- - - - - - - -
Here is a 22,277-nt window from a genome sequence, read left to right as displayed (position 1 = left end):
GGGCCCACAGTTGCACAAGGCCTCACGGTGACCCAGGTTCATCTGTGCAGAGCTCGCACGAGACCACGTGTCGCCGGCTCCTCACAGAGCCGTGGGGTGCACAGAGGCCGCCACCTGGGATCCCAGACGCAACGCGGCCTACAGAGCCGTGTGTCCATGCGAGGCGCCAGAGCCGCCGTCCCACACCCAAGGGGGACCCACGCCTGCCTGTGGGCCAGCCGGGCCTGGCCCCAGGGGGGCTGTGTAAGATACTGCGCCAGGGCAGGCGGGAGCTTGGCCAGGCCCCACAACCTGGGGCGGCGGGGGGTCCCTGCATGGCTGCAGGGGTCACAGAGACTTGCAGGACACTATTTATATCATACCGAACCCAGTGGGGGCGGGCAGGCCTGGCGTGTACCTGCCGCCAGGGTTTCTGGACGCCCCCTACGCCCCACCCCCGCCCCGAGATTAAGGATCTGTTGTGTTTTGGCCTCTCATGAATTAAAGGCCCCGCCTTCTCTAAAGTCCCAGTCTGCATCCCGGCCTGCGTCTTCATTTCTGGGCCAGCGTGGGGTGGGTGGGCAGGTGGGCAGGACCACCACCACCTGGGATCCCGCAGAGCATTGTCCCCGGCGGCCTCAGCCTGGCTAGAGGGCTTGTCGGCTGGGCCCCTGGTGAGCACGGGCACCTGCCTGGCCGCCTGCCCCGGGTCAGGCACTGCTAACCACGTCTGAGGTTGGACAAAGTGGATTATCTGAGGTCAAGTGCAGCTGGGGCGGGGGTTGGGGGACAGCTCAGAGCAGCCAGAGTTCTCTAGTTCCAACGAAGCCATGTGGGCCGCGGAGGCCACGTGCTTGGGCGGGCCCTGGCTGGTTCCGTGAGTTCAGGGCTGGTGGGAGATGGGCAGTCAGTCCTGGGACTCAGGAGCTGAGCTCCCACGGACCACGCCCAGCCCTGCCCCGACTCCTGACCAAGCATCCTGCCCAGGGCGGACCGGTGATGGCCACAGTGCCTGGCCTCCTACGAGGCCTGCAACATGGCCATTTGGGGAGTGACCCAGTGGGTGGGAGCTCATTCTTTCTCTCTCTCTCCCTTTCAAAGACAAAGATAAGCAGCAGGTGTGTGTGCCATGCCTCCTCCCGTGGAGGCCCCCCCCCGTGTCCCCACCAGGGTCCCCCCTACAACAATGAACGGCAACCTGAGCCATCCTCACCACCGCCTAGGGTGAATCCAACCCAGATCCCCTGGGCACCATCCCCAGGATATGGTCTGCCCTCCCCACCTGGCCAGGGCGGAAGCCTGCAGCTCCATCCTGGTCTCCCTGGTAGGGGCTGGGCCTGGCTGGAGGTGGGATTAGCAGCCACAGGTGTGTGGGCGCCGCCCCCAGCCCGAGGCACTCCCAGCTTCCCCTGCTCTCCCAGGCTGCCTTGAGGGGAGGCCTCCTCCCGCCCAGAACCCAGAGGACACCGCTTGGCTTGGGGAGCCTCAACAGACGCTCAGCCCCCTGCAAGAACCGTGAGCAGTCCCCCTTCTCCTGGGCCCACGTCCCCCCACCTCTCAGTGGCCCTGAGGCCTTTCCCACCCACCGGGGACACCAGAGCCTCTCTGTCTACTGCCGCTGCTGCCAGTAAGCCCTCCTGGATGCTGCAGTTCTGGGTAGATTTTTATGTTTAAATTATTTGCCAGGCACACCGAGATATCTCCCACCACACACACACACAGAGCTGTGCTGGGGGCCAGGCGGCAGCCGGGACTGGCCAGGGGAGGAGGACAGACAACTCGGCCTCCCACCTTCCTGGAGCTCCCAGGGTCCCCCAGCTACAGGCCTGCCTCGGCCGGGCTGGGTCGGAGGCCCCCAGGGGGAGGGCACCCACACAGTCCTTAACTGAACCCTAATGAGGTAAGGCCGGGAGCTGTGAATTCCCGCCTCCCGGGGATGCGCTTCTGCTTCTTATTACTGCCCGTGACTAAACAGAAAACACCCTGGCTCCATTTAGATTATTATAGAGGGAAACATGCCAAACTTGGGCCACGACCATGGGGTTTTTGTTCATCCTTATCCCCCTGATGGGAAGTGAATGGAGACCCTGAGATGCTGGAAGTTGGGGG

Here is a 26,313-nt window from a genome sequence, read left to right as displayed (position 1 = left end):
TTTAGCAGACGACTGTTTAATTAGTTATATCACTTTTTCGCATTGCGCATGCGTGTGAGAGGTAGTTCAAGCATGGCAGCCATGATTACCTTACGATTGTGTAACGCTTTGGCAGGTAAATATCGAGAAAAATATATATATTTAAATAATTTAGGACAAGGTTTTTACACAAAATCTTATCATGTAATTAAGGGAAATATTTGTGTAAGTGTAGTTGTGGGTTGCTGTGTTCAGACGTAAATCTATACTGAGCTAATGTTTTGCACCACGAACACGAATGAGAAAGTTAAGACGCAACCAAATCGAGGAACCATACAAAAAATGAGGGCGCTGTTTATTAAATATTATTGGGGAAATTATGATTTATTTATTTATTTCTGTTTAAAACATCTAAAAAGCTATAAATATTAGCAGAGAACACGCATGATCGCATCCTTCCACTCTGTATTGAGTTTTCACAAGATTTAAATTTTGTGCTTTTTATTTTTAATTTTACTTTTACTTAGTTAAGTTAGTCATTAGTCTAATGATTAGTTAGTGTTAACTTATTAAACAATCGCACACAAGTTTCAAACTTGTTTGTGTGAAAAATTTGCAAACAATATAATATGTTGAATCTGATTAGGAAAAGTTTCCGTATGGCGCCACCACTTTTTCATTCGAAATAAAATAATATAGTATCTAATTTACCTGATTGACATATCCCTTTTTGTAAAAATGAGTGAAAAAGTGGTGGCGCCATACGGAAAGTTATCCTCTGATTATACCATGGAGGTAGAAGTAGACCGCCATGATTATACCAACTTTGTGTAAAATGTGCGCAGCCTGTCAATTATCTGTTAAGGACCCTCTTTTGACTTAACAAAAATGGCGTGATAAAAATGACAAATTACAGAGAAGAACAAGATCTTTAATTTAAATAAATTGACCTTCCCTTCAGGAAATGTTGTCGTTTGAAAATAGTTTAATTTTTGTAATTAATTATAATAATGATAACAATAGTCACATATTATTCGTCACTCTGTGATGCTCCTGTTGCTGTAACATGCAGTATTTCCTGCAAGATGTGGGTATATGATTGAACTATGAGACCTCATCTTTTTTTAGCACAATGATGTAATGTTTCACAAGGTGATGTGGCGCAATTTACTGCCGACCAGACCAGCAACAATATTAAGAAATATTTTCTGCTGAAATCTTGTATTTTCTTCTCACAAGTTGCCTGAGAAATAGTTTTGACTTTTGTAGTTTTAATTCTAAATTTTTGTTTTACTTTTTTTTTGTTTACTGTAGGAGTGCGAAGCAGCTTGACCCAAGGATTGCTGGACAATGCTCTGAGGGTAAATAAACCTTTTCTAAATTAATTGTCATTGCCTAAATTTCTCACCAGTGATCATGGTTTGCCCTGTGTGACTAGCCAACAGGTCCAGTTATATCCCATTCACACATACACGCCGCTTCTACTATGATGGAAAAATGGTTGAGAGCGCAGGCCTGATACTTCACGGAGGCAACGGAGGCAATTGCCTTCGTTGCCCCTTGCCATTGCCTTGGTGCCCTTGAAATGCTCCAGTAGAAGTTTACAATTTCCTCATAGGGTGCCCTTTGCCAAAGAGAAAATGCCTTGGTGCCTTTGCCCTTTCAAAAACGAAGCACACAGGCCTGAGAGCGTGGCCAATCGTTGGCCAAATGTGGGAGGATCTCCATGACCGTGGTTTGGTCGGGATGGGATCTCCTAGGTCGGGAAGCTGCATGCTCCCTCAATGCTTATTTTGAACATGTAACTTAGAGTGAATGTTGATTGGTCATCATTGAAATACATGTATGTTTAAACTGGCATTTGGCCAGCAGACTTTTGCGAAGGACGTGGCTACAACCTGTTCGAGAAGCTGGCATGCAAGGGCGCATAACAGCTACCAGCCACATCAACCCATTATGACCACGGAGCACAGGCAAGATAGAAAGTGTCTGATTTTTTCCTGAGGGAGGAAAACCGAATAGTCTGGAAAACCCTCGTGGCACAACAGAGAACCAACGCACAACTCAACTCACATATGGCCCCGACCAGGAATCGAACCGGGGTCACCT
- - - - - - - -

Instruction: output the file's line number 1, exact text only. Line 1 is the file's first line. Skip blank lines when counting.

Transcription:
Here is a 22,277-nt window from a genome sequence, read left to right as displayed (position 1 = left end):